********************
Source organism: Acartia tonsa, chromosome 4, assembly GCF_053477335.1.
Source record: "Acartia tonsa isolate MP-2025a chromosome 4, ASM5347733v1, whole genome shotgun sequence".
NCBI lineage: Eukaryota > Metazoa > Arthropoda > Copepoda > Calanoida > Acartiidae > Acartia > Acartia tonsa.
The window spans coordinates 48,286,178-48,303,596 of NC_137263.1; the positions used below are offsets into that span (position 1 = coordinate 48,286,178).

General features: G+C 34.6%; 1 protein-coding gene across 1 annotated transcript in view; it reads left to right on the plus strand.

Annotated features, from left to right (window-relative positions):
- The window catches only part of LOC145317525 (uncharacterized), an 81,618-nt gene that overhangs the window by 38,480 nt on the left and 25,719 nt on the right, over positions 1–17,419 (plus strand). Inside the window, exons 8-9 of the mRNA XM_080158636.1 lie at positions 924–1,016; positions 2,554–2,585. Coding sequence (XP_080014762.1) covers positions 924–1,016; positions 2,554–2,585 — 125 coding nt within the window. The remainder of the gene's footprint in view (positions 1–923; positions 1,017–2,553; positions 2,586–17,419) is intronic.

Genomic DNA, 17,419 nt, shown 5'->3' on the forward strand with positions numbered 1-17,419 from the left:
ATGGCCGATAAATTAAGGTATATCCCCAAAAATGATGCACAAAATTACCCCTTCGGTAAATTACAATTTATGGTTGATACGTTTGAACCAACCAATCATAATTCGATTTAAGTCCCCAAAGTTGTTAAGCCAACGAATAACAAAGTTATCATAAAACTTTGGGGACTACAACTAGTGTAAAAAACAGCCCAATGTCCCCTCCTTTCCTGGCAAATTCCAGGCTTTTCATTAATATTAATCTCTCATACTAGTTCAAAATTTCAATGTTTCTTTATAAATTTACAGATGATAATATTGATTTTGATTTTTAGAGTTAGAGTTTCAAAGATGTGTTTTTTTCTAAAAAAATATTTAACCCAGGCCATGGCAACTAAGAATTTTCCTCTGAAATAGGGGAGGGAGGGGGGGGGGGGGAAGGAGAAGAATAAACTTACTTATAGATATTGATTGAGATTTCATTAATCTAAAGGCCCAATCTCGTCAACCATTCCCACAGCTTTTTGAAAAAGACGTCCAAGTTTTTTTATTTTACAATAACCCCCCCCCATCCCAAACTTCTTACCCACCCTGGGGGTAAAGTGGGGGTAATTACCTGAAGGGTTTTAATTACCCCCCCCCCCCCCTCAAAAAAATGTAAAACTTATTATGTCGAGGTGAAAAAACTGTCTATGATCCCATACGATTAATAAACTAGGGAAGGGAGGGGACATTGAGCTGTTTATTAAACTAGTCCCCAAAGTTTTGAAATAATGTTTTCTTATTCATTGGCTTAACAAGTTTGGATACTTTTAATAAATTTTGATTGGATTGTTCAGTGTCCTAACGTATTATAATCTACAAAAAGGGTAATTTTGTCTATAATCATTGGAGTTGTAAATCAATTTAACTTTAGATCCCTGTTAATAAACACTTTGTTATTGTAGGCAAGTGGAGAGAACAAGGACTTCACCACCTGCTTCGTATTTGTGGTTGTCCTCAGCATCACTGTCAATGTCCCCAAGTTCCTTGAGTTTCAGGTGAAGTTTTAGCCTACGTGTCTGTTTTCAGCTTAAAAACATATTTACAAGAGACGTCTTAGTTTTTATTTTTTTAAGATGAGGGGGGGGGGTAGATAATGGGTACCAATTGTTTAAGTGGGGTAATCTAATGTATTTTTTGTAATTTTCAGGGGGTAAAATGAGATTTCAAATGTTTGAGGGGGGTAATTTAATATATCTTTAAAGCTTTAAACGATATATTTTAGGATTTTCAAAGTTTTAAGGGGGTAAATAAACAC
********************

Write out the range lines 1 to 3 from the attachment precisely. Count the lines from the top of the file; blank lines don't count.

Source organism: Acartia tonsa, chromosome 4, assembly GCF_053477335.1.
Source record: "Acartia tonsa isolate MP-2025a chromosome 4, ASM5347733v1, whole genome shotgun sequence".
NCBI lineage: Eukaryota > Metazoa > Arthropoda > Copepoda > Calanoida > Acartiidae > Acartia > Acartia tonsa.